Pitch Instruments:

  • Airspeed Indicator
  • Vertical Speed Indicator
  • Altimeter

Bank Instruments:

  • Heading Indicator
  • Turn Coordinator
  • Magnetic Compass

Fly your standard power settings on approach. A failed instrument doesn't affect your aircraft's performance. Know the power setting for your level flight approach speed, as well as your ILS final approach descent. As you fly the partial panel approach, keep your configuration and power changes standard. It makes the aircraft easier and more familiar to control - and you'll end up very close to your standard, expected performance.

There Are Backups Available

While you need to be ready to fly without any attitude information, there are a few backup systems you should consider carrying with you. Here are a few options:

1) Stratus: Couple a mobile Stratus device to your tablet's ForeFlight app. Every Stratus has an internal AHRS unit (attitude/heading reference system), which provides attitude and heading information based on the gyros it comes installed with. Backup attitude information is displayed right on the screen of ForeFlight.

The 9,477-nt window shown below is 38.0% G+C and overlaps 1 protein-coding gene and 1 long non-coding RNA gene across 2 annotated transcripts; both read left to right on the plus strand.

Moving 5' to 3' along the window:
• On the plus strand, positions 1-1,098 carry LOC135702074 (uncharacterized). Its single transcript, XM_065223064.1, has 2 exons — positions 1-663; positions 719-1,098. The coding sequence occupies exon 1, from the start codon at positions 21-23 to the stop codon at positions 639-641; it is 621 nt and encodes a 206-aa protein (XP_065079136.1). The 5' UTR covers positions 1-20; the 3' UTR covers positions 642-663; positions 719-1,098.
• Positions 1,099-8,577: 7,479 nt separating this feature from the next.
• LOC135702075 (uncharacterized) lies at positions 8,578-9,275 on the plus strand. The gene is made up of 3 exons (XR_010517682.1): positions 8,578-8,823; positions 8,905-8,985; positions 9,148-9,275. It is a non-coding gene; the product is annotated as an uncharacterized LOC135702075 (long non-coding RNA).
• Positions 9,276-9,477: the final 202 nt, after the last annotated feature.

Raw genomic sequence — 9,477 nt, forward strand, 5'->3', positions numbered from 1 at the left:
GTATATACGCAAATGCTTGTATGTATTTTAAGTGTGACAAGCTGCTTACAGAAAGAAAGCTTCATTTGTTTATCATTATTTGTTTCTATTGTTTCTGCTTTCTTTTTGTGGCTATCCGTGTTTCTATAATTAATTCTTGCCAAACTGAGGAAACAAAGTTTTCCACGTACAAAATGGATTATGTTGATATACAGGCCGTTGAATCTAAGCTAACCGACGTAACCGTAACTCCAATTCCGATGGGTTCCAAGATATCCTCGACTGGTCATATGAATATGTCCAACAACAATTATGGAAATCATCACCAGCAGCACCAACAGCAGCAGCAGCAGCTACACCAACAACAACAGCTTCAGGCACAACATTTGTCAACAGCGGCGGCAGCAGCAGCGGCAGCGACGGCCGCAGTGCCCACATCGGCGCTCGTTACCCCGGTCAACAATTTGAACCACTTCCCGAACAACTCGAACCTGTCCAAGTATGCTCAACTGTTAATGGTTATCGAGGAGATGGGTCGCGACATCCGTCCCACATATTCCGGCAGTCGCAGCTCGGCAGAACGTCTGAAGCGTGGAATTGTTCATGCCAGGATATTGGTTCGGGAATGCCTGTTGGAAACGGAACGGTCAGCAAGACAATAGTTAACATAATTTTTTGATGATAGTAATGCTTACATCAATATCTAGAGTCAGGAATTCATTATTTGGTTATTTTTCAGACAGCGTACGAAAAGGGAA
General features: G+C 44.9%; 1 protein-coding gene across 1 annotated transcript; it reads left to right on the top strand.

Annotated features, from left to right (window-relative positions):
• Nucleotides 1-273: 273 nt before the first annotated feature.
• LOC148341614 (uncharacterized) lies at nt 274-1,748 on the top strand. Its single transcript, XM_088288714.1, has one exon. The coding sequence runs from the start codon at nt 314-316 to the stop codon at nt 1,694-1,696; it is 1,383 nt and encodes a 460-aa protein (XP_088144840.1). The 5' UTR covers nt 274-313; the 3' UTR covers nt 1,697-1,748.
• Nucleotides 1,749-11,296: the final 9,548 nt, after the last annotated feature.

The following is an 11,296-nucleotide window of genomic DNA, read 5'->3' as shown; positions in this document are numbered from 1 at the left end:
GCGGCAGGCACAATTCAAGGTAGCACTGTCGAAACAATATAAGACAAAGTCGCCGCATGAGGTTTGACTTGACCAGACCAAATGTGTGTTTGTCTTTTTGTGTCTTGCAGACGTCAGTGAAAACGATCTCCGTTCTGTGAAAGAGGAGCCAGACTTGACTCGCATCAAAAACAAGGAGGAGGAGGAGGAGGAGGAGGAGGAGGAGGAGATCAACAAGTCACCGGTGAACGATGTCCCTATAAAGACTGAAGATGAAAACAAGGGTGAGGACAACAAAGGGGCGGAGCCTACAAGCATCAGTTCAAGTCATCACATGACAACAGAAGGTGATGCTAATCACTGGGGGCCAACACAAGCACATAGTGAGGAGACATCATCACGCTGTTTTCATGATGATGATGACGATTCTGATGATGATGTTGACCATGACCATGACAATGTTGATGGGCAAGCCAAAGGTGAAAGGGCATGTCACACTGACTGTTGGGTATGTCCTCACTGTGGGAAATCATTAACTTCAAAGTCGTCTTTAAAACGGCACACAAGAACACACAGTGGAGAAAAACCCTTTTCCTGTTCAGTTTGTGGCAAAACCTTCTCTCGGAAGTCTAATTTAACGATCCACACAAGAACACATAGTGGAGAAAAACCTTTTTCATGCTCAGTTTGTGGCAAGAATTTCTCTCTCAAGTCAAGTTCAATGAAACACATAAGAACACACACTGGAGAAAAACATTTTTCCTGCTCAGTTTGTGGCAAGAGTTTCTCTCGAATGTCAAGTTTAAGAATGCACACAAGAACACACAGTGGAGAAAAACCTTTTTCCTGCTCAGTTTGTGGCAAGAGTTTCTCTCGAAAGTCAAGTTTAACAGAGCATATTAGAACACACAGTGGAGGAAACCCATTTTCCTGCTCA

Swayne Martin

2) Downloadable Apps: There are numerous iPhone and iPad apps that you can download to utilize the accelerometers inside your mobile device. These aren't completely reliable, but they could serve as life-saving backups in case you're left with no options.